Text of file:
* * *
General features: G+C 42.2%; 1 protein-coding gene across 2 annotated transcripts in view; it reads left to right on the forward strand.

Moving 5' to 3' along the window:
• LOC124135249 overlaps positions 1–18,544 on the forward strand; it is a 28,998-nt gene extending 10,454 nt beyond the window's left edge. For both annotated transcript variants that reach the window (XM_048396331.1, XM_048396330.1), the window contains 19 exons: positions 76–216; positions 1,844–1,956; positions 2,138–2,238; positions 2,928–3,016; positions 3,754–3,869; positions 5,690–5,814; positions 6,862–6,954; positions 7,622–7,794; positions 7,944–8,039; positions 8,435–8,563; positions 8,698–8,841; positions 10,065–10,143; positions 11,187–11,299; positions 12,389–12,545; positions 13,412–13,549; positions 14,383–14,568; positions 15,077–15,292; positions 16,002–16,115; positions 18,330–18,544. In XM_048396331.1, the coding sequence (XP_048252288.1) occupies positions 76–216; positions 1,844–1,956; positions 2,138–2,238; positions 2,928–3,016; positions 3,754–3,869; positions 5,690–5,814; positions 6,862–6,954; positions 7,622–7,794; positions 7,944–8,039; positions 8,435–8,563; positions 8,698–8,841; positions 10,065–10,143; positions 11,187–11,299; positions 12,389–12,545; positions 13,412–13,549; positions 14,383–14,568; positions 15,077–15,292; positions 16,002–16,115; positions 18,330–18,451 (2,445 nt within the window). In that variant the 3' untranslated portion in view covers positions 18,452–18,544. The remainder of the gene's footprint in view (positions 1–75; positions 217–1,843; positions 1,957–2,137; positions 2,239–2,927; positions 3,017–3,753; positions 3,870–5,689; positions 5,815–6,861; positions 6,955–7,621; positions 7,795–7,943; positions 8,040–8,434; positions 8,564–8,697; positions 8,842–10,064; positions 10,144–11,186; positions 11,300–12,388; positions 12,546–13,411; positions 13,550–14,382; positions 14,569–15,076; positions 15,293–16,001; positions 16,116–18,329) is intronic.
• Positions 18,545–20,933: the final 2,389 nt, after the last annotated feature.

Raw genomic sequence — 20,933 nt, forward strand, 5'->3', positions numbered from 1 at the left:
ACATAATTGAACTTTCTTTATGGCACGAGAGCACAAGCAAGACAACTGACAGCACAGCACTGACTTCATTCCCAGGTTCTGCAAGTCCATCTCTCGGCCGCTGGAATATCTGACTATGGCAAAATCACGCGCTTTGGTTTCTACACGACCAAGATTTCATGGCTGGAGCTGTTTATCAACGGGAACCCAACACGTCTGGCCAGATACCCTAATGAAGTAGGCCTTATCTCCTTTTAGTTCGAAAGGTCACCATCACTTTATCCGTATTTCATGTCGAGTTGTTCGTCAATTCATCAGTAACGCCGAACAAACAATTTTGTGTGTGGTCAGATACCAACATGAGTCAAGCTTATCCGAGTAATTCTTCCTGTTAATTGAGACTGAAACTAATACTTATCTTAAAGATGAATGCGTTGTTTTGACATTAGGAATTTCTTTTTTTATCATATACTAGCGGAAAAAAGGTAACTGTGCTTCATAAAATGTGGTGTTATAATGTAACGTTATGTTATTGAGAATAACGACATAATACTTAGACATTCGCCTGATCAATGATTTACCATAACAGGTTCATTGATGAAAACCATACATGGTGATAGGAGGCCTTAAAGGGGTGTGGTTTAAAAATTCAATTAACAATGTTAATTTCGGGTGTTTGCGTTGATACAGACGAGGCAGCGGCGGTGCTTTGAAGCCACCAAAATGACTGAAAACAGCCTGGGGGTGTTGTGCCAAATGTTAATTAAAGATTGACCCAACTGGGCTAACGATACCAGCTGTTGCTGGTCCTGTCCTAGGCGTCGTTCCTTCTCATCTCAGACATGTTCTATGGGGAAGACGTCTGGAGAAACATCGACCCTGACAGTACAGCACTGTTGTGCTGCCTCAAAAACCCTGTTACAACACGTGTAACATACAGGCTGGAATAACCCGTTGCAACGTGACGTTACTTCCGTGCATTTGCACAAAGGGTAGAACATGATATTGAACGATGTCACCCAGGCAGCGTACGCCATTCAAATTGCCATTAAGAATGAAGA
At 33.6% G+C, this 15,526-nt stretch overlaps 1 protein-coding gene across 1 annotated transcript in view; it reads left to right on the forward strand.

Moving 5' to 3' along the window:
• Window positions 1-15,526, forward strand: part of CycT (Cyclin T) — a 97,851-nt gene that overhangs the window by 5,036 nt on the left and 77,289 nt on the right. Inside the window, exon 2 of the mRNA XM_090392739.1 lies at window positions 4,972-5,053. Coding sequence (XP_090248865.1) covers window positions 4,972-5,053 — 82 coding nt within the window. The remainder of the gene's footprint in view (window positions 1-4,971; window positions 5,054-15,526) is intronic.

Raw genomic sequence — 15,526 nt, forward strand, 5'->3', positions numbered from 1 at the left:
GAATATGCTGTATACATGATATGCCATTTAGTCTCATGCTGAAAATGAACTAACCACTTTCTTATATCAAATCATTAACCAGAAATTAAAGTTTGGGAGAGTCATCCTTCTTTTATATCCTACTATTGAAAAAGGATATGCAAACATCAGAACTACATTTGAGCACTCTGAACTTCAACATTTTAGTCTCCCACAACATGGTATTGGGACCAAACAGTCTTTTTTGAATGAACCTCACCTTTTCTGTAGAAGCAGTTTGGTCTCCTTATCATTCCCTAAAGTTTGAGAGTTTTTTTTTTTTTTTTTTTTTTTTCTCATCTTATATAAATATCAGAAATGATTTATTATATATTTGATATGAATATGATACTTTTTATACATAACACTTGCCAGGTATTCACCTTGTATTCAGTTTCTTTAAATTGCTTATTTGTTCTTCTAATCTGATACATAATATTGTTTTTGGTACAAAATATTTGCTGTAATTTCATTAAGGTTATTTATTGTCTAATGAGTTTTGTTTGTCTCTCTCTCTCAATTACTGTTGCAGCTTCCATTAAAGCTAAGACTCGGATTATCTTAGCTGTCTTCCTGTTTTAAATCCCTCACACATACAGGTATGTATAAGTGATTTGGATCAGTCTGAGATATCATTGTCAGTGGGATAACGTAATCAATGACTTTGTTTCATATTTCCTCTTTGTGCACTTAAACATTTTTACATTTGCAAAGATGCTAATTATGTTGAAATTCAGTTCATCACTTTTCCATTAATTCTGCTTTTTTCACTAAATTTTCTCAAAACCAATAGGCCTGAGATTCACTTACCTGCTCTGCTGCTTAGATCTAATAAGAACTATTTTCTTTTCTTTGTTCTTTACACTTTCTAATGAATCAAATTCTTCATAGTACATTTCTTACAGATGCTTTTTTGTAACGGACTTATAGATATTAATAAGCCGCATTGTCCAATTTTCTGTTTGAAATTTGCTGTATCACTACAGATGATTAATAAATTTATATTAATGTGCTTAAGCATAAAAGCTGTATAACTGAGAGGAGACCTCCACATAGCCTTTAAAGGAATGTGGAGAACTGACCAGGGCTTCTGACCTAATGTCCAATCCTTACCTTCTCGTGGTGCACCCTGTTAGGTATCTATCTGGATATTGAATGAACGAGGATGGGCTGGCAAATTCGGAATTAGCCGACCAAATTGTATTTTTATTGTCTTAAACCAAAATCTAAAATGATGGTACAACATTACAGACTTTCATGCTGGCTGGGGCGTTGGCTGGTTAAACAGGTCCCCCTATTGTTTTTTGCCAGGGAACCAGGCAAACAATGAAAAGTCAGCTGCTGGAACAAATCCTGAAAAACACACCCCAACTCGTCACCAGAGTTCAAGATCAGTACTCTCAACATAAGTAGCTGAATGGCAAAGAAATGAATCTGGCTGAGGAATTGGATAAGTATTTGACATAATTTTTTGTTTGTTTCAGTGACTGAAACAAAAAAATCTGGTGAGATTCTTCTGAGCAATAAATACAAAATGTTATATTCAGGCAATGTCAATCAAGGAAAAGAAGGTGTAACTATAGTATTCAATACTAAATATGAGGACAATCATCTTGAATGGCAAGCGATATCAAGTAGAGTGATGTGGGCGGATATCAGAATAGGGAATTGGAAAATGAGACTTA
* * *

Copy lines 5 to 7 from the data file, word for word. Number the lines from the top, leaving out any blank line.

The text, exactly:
Raw genomic sequence — 20,933 nt, forward strand, 5'->3', positions numbered from 1 at the left:
ACATAATTGAACTTTCTTTATGGCACGAGAGCACAAGCAAGACAACTGACAGCACAGCACTGACTTCATTCCCAGGTTCTGCAAGTCCATCTCTCGGCCGCTGGAATATCTGACTATGGCAAAATCACGCGCTTTGGTTTCTACACGACCAAGATTTCATGGCTGGAGCTGTTTATCAACGGGAACCCAACACGTCTGGCCAGATACCCTAATGAAGTAGGCCTTATCTCCTTTTAGTTCGAAAGGTCACCATCACTTTATCCGTATTTCATGTCGAGTTGTTCGTCAATTCATCAGTAACGCCGAACAAACAATTTTGTGTGTGGTCAGATACCAACATGAGTCAAGCTTATCCGAGTAATTCTTCCTGTTAATTGAGACTGAAACTAATACTTATCTTAAAGATGAATGCGTTGTTTTGACATTAGGAATTTCTTTTTTTATCATATACTAGCGGAAAAAAGGTAACTGTGCTTCATAAAATGTGGTGTTATAATGTAACGTTATGTTATTGAGAATAACGACATAATACTTAGACATTCGCCTGATCAATGATTTACCATAACAGGTTCATTGATGAAAACCATACATGGTGATAGGAGGCCTTAAAGGGGTGTGGTTTAAAAATTCAATTAACAATGTTAATTTCGGGTGTTTGCGTTGATACAGACGAGGCAGCGGCGGTGCTTTGAAGCCACCAAAATGACTGAAAACAGCCTGGGGGTGTTGTGCCAAATGTTAATTAAAGATTGACCCAACTGGGCTAACGATACCAGCTGTTGCTGGTCCTGTCCTAGGCGTCGTTCCTTCTCATCTCAGACATGTTCTATGGGGAAGACGTCTGGAGAAACATCGACCCTGACAGTACAGCACTGTTGTGCTGCCTCAAAAACCCTGTTACAACACGTGTAACATACAGGCTGGAATAACCCGTTGCAACGTGACGTTACTTCCGTGCATTTGCACAAAGGGTAGAACATGATATTGAACGATGTCACCCAGGCAGCGTACGCCATTCAAATTGCCATTAAGAATGAAGA
At 33.6% G+C, this 15,526-nt stretch overlaps 1 protein-coding gene across 1 annotated transcript in view; it reads left to right on the forward strand.